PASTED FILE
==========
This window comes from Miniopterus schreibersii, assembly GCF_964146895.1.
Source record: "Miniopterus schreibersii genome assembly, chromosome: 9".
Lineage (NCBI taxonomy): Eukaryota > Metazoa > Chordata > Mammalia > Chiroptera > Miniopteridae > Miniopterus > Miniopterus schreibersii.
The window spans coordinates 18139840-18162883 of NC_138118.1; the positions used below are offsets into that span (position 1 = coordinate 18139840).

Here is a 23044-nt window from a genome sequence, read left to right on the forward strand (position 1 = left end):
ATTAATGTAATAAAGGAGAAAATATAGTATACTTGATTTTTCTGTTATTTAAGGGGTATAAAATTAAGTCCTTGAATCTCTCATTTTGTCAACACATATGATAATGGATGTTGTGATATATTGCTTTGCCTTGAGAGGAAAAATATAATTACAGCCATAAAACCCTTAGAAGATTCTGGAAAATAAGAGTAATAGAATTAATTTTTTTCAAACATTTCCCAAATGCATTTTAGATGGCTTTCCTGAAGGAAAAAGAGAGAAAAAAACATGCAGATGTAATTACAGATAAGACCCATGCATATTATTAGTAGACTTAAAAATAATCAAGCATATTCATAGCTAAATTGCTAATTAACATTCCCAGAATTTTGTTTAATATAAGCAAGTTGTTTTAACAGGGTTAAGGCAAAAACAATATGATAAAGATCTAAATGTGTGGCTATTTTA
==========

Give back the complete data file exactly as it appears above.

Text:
This window comes from Miniopterus schreibersii, assembly GCF_964146895.1.
Source record: "Miniopterus schreibersii genome assembly, chromosome: 9".
Lineage (NCBI taxonomy): Eukaryota > Metazoa > Chordata > Mammalia > Chiroptera > Miniopteridae > Miniopterus > Miniopterus schreibersii.
The window spans coordinates 18139840-18162883 of NC_138118.1; the positions used below are offsets into that span (position 1 = coordinate 18139840).

Here is a 23044-nt window from a genome sequence, read left to right on the forward strand (position 1 = left end):
ATTAATGTAATAAAGGAGAAAATATAGTATACTTGATTTTTCTGTTATTTAAGGGGTATAAAATTAAGTCCTTGAATCTCTCATTTTGTCAACACATATGATAATGGATGTTGTGATATATTGCTTTGCCTTGAGAGGAAAAATATAATTACAGCCATAAAACCCTTAGAAGATTCTGGAAAATAAGAGTAATAGAATTAATTTTTTTCAAACATTTCCCAAATGCATTTTAGATGGCTTTCCTGAAGGAAAAAGAGAGAAAAAAACATGCAGATGTAATTACAGATAAGACCCATGCATATTATTAGTAGACTTAAAAATAATCAAGCATATTCATAGCTAAATTGCTAATTAACATTCCCAGAATTTTGTTTAATATAAGCAAGTTGTTTTAACAGGGTTAAGGCAAAAACAATATGATAAAGATCTAAATGTGTGGCTATTTTA